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Suit resolved against Jehovah’s Witnesses church, Roy elders

By Tim Vandenack - | Mar 21, 2023

BEN DORGER, Standard-Examiner file photo

The 2nd District Court is seen on Friday, Nov. 15, 2019, in downtown Ogden.

OGDEN — The lawsuit filed by a woman against four elders of the Jehovah’s Witnesses church in Roy over their handling of allegations a church member raped and abused her as a teen has been settled.

Details of the out-of-court settlement stemming from the charges of emotional distress outlined in the suit, however, have not been disclosed.

“I really can’t disclose any of the case details except that the case has been resolved,” said Mark Carlson. He’s a Syracuse attorney and part of the team of lawyers who represented the woman, 14 when the alleged abuse, sexual assaults and rapes at the center of the suit occurred.

Attorneys from the San Diego-based Zalkin Law Firm, which advocates for sexual abuse survivors and also represented the woman, didn’t respond to queries seeking comment.

Likewise, attorneys from Christensen & Jensen, the Salt Lake City law firm representing the Watchtower Bible and Tract Society of New York, didn’t respond to queries seeking comment. Watchtower is the parent organization of the Jehovah’s Witnesses church and another defendant in the case, in addition to the four church elders and the accused perpetrator of the alleged abuse.

The events at the center of the circuitous case — which made its way to the Utah Supreme Court — occurred in late 2007 and early 2008. The victim, as an adult, initially filed suit in 2015 in 2nd District Court in Ogden. That case was dismissed later that year and she filed another suit in 2nd District Court in late 2016.

According to the suit, the plaintiff met the alleged perpetrator of the abuse — active in the Jehovah’s Witnesses church, like her — in the summer of 2007, when he was 18 and she was 14. “So began a course of (the 18-year-old) abusing (the younger teen), bullying her, making sexual demands and, eventually, raping her,” reads the amended suit in the case, filed on April 14, 2022, according to court records.

The abuse extended into early 2018 when the girl’s mother learned of it. As a “devout” Jehovah’s Witnesses church member, the suit reads, the mom sought the advice of elders of the congregation. Their subsequent handling of the matter is at the center of the lawsuit and the charges of emotional distress.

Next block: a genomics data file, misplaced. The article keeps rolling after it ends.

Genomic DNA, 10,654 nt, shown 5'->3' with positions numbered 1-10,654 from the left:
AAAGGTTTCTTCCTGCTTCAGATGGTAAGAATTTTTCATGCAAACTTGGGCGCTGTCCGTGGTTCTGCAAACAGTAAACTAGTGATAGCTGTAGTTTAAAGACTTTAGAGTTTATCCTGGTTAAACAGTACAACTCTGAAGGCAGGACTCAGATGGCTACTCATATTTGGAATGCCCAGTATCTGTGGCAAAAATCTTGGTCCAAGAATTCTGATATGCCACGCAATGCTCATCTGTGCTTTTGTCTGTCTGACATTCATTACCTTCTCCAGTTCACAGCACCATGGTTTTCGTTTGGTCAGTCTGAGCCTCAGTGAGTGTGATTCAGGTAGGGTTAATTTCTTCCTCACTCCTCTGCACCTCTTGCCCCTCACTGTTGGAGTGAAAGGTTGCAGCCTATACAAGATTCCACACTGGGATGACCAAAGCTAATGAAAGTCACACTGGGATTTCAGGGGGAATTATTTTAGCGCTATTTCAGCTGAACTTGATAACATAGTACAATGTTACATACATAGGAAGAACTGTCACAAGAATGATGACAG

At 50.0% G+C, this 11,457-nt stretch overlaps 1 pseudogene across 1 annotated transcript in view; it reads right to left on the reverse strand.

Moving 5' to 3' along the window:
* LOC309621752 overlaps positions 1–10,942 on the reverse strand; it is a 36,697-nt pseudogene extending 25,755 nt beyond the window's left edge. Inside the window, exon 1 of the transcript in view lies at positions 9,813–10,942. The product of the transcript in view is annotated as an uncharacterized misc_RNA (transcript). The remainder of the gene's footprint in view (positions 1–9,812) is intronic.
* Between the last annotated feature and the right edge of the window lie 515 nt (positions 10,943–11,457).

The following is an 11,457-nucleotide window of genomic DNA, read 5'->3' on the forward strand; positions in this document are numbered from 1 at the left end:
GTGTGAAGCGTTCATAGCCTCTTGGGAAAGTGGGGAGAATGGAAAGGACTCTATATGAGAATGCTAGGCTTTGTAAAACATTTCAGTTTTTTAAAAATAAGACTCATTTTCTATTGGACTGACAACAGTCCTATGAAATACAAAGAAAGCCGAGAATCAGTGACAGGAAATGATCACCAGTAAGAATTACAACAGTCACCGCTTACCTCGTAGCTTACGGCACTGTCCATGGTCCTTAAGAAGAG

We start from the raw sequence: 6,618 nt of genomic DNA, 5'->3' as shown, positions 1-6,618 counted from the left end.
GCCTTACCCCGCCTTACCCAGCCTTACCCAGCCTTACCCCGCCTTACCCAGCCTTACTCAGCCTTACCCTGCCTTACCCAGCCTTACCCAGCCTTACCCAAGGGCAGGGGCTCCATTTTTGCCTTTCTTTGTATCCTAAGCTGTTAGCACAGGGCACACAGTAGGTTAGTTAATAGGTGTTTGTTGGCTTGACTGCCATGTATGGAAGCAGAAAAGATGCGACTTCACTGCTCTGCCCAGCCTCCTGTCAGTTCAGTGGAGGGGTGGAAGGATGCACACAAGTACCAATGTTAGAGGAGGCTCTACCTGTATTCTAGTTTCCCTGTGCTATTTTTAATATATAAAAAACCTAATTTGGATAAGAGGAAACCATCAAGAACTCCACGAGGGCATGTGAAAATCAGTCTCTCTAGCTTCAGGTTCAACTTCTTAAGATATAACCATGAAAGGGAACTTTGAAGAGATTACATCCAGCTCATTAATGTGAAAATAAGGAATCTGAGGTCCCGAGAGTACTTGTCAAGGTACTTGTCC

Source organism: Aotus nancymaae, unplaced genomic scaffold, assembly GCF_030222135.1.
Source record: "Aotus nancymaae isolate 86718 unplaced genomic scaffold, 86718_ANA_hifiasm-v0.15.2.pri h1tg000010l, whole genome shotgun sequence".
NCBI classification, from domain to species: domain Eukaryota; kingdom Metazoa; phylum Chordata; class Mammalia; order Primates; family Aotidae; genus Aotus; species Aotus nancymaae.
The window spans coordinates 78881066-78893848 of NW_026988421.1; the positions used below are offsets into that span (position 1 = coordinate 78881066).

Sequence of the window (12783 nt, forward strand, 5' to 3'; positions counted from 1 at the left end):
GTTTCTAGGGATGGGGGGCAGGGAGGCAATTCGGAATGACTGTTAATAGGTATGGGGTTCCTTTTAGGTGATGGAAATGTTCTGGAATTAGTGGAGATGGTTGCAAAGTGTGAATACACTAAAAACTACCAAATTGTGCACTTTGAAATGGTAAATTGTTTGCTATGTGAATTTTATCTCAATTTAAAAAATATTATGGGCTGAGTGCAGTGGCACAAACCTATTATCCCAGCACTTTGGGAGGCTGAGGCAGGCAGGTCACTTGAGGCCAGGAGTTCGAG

Among other things, the elders made the 14-year-old repeatedly listen to an audio recording the 18-year-old had surreptitiously made while he abused her, the suit reads. They also questioned her at length about the events and the recording.

“The Elders inflicted this psychological abuse in an effort to cause (the teen) emotional pain so that they could extract a confession from (her), at that time 14 years old, that the sexual abuse and rape (the) 18-year-old (perpetrator) inflicted on her was actually consensual. It was not,” reads the suit.

She had managed in the immediate aftermath of the abuse, but after her dealings with the elders, the suit reads, her life deteriorated. “She struggled to fall asleep and to get out of bed in the morning. She stopped attending school for days at a time. Her grades plummeted. She grew depressed and was no longer able to engage in activities normal for a young girl her age,” it reads.

Second District Court Judge Mark DeCaria dismissed the suit on Aug. 17, 2017. The encounter between the elders and the young girl occurred in a religious setting — a hearing to determine if she had committed “a serious sexual sin,” he wrote — and he was hesitant to meddle given 1st Amendment religious protections.

“Despite this Court’s revulsion at the allegations, it cannot hear this case without excessively entangling itself in religion, and thus declines to do so,” DeCaria wrote in his decision.

The case ultimately went to the Utah Supreme Court and the justices overturned the dismissal in 2021, keeping the lawsuit alive. The high court argued, in part, that DeCaria relied on a case-law test that had been discarded by the U.S. Supreme Court in reviving the lawsuit.


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